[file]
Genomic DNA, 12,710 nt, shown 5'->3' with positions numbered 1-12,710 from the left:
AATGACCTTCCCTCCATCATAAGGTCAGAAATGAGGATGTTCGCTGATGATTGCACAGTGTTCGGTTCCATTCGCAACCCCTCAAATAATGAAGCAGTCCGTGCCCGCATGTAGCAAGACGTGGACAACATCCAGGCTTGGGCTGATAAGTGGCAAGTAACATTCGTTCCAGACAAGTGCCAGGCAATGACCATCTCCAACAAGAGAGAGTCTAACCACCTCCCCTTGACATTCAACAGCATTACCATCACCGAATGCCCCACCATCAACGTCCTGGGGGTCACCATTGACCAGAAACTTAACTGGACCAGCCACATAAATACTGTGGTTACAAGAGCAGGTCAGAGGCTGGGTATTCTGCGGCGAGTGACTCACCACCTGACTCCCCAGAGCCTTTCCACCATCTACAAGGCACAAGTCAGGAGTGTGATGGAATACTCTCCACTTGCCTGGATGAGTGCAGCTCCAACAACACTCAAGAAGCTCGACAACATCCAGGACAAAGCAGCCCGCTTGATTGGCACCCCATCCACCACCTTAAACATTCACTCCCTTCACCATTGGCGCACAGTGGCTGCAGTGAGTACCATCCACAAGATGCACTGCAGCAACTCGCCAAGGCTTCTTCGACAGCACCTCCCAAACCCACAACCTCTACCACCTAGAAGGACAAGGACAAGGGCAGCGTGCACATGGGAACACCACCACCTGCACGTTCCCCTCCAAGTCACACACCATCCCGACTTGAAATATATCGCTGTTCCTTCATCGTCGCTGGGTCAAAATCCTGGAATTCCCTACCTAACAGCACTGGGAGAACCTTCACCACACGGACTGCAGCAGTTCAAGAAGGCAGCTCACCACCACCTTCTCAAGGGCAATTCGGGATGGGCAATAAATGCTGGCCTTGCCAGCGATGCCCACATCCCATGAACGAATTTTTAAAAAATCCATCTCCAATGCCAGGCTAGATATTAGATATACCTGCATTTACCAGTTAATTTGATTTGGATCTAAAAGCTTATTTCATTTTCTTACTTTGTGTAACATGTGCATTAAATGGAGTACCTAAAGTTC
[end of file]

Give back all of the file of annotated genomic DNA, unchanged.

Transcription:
Genomic DNA, 12,710 nt, shown 5'->3' with positions numbered 1-12,710 from the left:
AATGACCTTCCCTCCATCATAAGGTCAGAAATGAGGATGTTCGCTGATGATTGCACAGTGTTCGGTTCCATTCGCAACCCCTCAAATAATGAAGCAGTCCGTGCCCGCATGTAGCAAGACGTGGACAACATCCAGGCTTGGGCTGATAAGTGGCAAGTAACATTCGTTCCAGACAAGTGCCAGGCAATGACCATCTCCAACAAGAGAGAGTCTAACCACCTCCCCTTGACATTCAACAGCATTACCATCACCGAATGCCCCACCATCAACGTCCTGGGGGTCACCATTGACCAGAAACTTAACTGGACCAGCCACATAAATACTGTGGTTACAAGAGCAGGTCAGAGGCTGGGTATTCTGCGGCGAGTGACTCACCACCTGACTCCCCAGAGCCTTTCCACCATCTACAAGGCACAAGTCAGGAGTGTGATGGAATACTCTCCACTTGCCTGGATGAGTGCAGCTCCAACAACACTCAAGAAGCTCGACAACATCCAGGACAAAGCAGCCCGCTTGATTGGCACCCCATCCACCACCTTAAACATTCACTCCCTTCACCATTGGCGCACAGTGGCTGCAGTGAGTACCATCCACAAGATGCACTGCAGCAACTCGCCAAGGCTTCTTCGACAGCACCTCCCAAACCCACAACCTCTACCACCTAGAAGGACAAGGACAAGGGCAGCGTGCACATGGGAACACCACCACCTGCACGTTCCCCTCCAAGTCACACACCATCCCGACTTGAAATATATCGCTGTTCCTTCATCGTCGCTGGGTCAAAATCCTGGAATTCCCTACCTAACAGCACTGGGAGAACCTTCACCACACGGACTGCAGCAGTTCAAGAAGGCAGCTCACCACCACCTTCTCAAGGGCAATTCGGGATGGGCAATAAATGCTGGCCTTGCCAGCGATGCCCACATCCCATGAACGAATTTTTAAAAAATCCATCTCCAATGCCAGGCTAGATATTAGATATACCTGCATTTACCAGTTAATTTGATTTGGATCTAAAAGCTTATTTCATTTTCTTACTTTGTGTAACATGTGCATTAAATGGAGTACCTAAAGTTC